February 16, 2013



A group of mostly American poets, the Objectivists (not to be confused with the philosophical positions of Ayn Rand) came together quite incidentally through the editorial efforts of American poet Louis Zukofsky. Zukofsky, encouraged by Ezra Pound, edited an issue of Harriet Monroe’s magazine Poetry in February 1931, which included several figures that would later be described as “Objectivists,” including Carl Rakosi, Charles Reznikoff, George Oppen, British poet Basil Bunting, and William Carlos Williams; but the issue also contained many figures (among them Robert McAlmon, Joyce Hopkins, Norman Macleod, Kenneth Rexroth, Henry Zolinsky, Whittaker Chambers, John Wheelwright, and surrealist-oriented writers Parker Tyler and Charles Henri Ford) who had little connection with the loose-knit Objectivist grouping.

      According to Zukofsky, Monroe “insisted, we’d better have a title for it, call it something. I said, I don’t want to. She insisted; so, I said, alright, if I can define it in an essay, and I used two words, sincerity and objectification, and I was sorry immediately. But it’s gone down into the history books; they forgot the founder, thank heavens, and kept the terms, and, of course, I said objectivist, and they said objectivism and that makes all the difference. Well, that was pretty bad, so then I spent the next thirty years trying to make it simple.”

      The core group, including the poet Lorine Niedecker, who was highly influenced by Zukofsky, never developed a coherent manifesto nor saw themselves particularly connected; like many poetic groups, however, it did help them gain some notoriety, although several of the poems, such as Rakosi, abandoned the art of poetry writing for several years after.

     In 1932 An Objectivist Anthology appeared with fewer poets, including Bunting, Oppen, Reznikoff, Rakosi, and Zukofsky, and, once more, Rexroth, McAlmon, and Williams, along with Mary Butts, Pound and others.

      Basically the tenants associated with Objectivist writing included the attempt to treat the poem as an object, while emphasizing the poets’ sincerity and intelligence, along the writers’ abilities to look clearly at the world.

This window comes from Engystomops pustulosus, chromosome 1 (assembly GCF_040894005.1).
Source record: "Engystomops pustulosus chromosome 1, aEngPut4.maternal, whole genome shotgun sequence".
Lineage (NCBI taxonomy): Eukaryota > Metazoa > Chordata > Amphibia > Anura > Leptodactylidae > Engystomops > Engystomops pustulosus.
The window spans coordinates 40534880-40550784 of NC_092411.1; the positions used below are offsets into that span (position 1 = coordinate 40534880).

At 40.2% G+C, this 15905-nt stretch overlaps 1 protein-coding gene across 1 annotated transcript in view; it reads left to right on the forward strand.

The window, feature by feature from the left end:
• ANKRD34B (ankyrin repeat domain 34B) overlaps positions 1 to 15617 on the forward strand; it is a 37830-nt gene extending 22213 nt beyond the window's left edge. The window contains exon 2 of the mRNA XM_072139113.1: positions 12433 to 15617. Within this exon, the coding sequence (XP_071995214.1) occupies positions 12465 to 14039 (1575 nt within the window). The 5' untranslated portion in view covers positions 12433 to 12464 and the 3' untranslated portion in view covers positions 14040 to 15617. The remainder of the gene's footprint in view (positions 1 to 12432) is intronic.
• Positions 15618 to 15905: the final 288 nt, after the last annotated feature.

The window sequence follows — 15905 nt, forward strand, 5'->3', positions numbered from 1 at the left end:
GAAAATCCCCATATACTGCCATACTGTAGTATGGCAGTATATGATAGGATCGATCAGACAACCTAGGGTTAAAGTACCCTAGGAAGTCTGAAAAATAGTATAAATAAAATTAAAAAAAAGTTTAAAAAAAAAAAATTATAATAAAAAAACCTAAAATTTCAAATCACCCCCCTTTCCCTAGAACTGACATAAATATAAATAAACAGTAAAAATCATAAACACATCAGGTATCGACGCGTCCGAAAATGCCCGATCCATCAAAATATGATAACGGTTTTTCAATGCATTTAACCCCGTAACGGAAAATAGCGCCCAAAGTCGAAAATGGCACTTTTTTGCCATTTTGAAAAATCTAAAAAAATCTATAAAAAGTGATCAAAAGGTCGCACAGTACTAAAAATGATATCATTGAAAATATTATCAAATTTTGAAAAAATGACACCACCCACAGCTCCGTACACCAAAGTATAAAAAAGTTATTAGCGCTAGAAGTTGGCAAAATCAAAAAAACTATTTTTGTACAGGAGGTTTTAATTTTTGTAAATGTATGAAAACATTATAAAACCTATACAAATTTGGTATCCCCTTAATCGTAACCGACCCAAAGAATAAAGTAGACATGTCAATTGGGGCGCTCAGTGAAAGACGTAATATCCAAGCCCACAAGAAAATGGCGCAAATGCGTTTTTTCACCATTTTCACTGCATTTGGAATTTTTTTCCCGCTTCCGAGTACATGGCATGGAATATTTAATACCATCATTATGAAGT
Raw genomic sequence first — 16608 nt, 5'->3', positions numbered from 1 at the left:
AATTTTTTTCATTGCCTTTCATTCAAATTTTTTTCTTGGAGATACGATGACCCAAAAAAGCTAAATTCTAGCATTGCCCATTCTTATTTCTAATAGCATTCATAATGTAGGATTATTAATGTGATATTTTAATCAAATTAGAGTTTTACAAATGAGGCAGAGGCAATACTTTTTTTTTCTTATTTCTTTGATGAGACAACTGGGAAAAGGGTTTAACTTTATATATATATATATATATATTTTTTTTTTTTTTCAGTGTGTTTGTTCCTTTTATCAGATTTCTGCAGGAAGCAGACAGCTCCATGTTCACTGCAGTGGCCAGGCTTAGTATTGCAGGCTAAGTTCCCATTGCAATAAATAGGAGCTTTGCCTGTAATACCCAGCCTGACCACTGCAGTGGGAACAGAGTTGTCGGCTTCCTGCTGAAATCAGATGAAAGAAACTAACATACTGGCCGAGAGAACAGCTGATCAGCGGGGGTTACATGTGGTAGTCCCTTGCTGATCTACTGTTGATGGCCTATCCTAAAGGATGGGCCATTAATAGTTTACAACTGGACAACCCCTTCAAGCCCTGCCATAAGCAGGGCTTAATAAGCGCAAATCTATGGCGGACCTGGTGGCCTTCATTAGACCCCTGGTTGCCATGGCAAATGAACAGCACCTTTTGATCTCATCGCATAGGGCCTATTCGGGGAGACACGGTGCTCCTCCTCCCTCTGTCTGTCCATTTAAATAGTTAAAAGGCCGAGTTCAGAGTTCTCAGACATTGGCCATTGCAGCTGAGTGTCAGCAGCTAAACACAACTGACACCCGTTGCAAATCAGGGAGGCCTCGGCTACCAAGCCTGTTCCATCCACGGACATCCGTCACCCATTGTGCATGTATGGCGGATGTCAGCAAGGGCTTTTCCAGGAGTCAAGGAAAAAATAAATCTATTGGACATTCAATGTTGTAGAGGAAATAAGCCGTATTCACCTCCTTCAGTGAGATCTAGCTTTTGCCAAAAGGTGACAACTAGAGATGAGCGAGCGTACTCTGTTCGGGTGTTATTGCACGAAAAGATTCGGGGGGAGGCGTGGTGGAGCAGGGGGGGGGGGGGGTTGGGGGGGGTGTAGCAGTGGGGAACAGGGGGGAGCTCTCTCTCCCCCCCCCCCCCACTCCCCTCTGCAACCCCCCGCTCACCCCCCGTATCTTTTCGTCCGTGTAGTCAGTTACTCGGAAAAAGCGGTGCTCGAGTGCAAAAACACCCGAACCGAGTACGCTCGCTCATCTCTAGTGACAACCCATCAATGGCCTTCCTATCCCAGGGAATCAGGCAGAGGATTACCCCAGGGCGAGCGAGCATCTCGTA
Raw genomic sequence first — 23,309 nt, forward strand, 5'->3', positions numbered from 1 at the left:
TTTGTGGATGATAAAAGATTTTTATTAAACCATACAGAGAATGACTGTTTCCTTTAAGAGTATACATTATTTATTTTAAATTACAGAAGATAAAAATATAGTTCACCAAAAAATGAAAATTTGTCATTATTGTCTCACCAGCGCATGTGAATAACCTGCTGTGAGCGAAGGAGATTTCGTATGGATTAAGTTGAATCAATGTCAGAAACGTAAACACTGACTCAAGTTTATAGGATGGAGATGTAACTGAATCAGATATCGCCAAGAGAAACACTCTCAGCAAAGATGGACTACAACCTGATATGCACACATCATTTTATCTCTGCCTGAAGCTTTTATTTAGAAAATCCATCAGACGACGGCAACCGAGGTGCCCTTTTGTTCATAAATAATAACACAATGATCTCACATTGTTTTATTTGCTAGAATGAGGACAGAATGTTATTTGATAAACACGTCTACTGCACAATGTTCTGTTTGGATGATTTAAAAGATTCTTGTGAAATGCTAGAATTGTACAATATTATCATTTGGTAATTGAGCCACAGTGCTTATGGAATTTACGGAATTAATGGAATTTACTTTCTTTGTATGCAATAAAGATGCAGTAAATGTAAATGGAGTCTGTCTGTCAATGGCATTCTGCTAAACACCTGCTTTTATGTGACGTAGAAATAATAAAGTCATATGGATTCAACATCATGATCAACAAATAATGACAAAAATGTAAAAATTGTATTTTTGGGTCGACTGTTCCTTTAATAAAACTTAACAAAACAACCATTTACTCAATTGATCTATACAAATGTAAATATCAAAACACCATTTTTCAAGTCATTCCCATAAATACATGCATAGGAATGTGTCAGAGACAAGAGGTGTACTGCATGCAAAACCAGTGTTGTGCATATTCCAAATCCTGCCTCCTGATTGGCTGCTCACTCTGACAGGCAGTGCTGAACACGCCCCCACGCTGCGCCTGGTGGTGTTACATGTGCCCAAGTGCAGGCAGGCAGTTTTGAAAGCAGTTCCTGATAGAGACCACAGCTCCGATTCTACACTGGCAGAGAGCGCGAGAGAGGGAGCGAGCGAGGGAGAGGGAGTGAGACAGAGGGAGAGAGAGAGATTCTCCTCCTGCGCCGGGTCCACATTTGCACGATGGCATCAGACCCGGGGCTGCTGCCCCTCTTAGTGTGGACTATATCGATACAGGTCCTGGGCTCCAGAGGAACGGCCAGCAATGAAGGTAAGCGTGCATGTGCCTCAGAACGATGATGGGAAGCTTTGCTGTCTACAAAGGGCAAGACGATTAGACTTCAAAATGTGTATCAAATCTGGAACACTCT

If this second wave of American modernists lacked a specific notion of writing, it did have an enormous impact on the several groups of poetry that came in its wake. The group had a particular influence on the so-called Black Mountain Poets (particularly Robert Creeley) and other poets influenced by them, including Paul Blackburn, Jerome Rothenberg, Jonathan Williams, Denise Levertov, and Gilbert Sorrentino. Certain of the Beat poets, including Allen Ginsberg and Jack Kerouac, were also affected by the Objectivist perspective. But, in particular, the “Language” poets, including Bruce Andrews, Charles Bernstein, Ron Silliman, Lyn Hejinian, Bob Perelman, Michael Palmer, Rae Armantrout, Clark Coolidge, Susan Howe, Douglas Messerli, and Tina Darragh brought new admiration for the Objectivists.

      English poets such as Tom Pickard, Thomas A. Clark, and Richard Caddel, as well as Andrew Crozier, who later edited Rakosi’s work for Sun & Moon Press, were influenced personally by Bunting.

      Several major books, in particular Rachel Blau DuPlessis’ and Peter Quatermain’s The Objectivist Nexus: Essays in Cultural Poetics, Hugh Kenner’s The Pound Era, Andrew McAllister’s The Objectivists: An Anthology, Mark Scoggins biography of Zukofsky The Poem of a Life and essays such as Marjorie Perloff’s Barbed-Wire Entanglements” have been devoted to the Objectivist Poets. Yet despite immense academic interest, the Objectivists are perhaps the least-known of American modernist writers.

Douglas Messerli

No comments: